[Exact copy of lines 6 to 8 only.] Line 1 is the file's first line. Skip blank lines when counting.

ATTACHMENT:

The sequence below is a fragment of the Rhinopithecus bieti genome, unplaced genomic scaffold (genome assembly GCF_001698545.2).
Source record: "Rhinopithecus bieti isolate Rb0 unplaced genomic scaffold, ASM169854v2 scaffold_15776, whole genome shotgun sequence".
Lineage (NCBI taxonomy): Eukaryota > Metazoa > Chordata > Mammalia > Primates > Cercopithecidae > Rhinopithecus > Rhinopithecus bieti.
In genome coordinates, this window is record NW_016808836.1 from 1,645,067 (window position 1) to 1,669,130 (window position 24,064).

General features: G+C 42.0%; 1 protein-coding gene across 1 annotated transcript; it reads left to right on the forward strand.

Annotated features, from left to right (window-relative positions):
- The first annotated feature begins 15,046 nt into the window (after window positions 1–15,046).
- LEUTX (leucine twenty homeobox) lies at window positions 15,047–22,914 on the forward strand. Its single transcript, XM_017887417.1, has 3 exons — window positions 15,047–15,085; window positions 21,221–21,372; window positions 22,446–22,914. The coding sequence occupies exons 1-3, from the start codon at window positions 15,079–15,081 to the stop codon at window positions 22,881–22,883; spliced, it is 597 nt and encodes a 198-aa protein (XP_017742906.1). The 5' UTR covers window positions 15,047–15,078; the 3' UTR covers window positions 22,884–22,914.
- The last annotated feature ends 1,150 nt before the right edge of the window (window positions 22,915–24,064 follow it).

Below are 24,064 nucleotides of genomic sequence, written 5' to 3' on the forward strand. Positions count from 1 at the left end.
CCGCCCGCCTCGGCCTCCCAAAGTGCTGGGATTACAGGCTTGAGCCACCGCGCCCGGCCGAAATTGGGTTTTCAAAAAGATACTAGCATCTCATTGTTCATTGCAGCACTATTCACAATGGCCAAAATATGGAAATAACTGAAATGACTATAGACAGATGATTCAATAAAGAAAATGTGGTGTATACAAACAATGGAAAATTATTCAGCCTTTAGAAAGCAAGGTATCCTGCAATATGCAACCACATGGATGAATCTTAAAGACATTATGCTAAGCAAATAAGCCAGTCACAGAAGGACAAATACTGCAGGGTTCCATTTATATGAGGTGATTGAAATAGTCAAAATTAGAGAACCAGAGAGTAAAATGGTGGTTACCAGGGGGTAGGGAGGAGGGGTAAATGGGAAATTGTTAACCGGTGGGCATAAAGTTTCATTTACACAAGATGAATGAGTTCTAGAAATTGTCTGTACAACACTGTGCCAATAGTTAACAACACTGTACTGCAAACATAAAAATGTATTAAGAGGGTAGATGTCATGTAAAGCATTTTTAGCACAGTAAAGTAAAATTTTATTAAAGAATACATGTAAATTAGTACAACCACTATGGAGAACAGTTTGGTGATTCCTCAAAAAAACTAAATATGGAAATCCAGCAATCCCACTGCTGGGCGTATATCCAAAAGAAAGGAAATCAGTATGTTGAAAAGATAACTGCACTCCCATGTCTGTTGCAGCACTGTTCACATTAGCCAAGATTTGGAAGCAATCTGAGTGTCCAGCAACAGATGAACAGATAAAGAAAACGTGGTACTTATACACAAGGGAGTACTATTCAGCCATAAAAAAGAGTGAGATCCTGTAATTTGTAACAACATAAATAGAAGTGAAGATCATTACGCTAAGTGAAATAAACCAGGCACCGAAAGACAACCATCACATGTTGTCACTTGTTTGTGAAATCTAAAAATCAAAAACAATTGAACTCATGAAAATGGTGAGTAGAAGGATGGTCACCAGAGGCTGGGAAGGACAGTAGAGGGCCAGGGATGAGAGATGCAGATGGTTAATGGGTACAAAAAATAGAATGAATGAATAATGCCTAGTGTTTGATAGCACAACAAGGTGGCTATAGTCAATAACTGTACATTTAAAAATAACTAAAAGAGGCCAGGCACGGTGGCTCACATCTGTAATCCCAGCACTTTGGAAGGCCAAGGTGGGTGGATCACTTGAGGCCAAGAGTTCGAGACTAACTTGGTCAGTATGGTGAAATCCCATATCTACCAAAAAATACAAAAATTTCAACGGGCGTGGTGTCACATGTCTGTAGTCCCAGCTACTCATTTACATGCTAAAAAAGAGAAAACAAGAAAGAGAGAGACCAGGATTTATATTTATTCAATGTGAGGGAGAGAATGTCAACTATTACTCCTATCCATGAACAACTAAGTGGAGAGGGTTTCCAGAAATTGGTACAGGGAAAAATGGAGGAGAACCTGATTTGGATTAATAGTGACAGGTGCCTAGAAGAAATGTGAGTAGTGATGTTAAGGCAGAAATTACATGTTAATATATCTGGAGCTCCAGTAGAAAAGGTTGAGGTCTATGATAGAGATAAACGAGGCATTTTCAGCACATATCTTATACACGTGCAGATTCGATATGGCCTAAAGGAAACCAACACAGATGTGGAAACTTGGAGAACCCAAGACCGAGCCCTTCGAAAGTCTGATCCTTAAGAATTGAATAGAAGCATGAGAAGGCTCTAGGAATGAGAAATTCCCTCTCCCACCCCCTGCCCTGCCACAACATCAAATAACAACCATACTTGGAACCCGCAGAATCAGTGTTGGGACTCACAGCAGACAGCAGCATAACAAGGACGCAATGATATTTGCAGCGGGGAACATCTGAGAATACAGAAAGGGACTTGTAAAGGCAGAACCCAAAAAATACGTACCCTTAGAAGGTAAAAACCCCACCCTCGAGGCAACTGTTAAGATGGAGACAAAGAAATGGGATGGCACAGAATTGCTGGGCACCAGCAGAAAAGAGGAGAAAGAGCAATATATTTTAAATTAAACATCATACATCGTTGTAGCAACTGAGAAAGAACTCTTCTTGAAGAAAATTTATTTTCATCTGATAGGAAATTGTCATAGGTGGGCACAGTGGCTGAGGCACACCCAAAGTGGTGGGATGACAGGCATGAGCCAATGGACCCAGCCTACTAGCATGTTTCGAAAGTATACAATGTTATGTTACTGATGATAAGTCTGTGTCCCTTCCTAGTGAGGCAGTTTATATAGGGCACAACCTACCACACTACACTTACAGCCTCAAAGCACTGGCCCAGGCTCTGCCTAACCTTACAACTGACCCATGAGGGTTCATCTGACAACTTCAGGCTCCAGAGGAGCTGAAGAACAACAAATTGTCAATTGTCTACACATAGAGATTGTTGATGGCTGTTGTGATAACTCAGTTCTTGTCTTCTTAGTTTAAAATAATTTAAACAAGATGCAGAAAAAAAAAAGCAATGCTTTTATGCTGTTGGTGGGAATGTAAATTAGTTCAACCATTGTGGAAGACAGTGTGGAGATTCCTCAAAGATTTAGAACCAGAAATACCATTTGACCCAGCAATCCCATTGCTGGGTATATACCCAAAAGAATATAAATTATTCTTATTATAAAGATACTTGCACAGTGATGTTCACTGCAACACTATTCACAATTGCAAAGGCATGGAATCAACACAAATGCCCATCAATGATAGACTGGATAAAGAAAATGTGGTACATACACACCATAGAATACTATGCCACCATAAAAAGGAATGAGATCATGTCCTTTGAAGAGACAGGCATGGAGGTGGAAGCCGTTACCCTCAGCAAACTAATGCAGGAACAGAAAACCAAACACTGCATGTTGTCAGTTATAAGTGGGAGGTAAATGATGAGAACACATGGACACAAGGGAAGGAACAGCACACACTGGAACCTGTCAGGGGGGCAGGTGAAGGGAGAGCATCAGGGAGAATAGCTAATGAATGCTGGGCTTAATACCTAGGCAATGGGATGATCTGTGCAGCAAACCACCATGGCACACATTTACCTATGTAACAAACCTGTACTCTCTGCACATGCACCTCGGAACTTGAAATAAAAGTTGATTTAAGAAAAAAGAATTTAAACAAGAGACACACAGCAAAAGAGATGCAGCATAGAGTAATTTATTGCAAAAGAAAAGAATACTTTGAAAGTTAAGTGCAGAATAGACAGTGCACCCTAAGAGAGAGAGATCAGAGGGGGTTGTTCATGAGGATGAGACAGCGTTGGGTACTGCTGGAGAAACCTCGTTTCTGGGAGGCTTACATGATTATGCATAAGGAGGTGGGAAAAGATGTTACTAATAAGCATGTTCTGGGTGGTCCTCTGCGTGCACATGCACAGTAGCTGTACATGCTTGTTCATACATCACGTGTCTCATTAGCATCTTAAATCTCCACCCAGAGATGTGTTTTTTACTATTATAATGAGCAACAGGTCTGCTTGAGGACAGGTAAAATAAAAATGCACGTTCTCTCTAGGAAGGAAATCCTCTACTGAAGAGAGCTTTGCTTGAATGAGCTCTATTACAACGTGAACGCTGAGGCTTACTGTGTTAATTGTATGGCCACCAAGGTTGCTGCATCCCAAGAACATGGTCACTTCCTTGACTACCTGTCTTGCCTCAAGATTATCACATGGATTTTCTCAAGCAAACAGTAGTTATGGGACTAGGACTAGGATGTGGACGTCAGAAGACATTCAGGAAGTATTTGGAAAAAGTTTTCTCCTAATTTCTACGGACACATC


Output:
Annotated features, from left to right (window-relative positions):
- The first annotated feature begins 15,046 nt into the window (after window positions 1–15,046).
- LEUTX (leucine twenty homeobox) lies at window positions 15,047–22,914 on the forward strand. Its single transcript, XM_017887417.1, has 3 exons — window positions 15,047–15,085; window positions 21,221–21,372; window positions 22,446–22,914. The coding sequence occupies exons 1-3, from the start codon at window positions 15,079–15,081 to the stop codon at window positions 22,881–22,883; spliced, it is 597 nt and encodes a 198-aa protein (XP_017742906.1). The 5' UTR covers window positions 15,047–15,078; the 3' UTR covers window positions 22,884–22,914.